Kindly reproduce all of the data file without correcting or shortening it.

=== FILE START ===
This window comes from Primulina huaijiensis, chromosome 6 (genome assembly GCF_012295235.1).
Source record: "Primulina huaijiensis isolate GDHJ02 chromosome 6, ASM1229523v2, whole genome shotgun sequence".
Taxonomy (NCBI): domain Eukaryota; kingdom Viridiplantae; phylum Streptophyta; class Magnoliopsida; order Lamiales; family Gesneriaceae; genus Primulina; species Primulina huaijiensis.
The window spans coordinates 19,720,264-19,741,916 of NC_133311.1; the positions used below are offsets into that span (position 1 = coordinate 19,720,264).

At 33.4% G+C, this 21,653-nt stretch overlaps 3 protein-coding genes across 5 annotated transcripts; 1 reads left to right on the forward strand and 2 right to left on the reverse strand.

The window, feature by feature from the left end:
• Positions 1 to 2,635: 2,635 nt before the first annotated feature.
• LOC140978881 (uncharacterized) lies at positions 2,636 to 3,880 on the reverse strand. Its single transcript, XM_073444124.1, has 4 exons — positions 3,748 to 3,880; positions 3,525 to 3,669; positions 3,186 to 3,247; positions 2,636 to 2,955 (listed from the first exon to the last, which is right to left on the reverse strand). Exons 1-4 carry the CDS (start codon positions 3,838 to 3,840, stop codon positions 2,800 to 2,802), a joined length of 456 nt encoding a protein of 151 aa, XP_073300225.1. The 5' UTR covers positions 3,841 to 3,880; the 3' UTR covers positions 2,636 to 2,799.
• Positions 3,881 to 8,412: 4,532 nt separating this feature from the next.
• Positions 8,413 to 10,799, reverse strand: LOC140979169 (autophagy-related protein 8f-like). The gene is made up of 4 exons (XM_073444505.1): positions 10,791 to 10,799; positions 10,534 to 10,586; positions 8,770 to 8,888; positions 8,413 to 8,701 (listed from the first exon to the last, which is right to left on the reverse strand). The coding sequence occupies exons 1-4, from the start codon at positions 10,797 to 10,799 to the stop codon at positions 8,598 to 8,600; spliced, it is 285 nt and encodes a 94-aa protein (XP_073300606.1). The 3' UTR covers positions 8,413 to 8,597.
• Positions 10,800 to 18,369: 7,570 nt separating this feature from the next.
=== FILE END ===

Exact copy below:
This window comes from Primulina huaijiensis, chromosome 6 (genome assembly GCF_012295235.1).
Source record: "Primulina huaijiensis isolate GDHJ02 chromosome 6, ASM1229523v2, whole genome shotgun sequence".
Taxonomy (NCBI): domain Eukaryota; kingdom Viridiplantae; phylum Streptophyta; class Magnoliopsida; order Lamiales; family Gesneriaceae; genus Primulina; species Primulina huaijiensis.
The window spans coordinates 19,720,264-19,741,916 of NC_133311.1; the positions used below are offsets into that span (position 1 = coordinate 19,720,264).

At 33.4% G+C, this 21,653-nt stretch overlaps 3 protein-coding genes across 5 annotated transcripts; 1 reads left to right on the forward strand and 2 right to left on the reverse strand.

The window, feature by feature from the left end:
• Positions 1 to 2,635: 2,635 nt before the first annotated feature.
• LOC140978881 (uncharacterized) lies at positions 2,636 to 3,880 on the reverse strand. Its single transcript, XM_073444124.1, has 4 exons — positions 3,748 to 3,880; positions 3,525 to 3,669; positions 3,186 to 3,247; positions 2,636 to 2,955 (listed from the first exon to the last, which is right to left on the reverse strand). Exons 1-4 carry the CDS (start codon positions 3,838 to 3,840, stop codon positions 2,800 to 2,802), a joined length of 456 nt encoding a protein of 151 aa, XP_073300225.1. The 5' UTR covers positions 3,841 to 3,880; the 3' UTR covers positions 2,636 to 2,799.
• Positions 3,881 to 8,412: 4,532 nt separating this feature from the next.
• Positions 8,413 to 10,799, reverse strand: LOC140979169 (autophagy-related protein 8f-like). The gene is made up of 4 exons (XM_073444505.1): positions 10,791 to 10,799; positions 10,534 to 10,586; positions 8,770 to 8,888; positions 8,413 to 8,701 (listed from the first exon to the last, which is right to left on the reverse strand). The coding sequence occupies exons 1-4, from the start codon at positions 10,797 to 10,799 to the stop codon at positions 8,598 to 8,600; spliced, it is 285 nt and encodes a 94-aa protein (XP_073300606.1). The 3' UTR covers positions 8,413 to 8,597.
• Positions 10,800 to 18,369: 7,570 nt separating this feature from the next.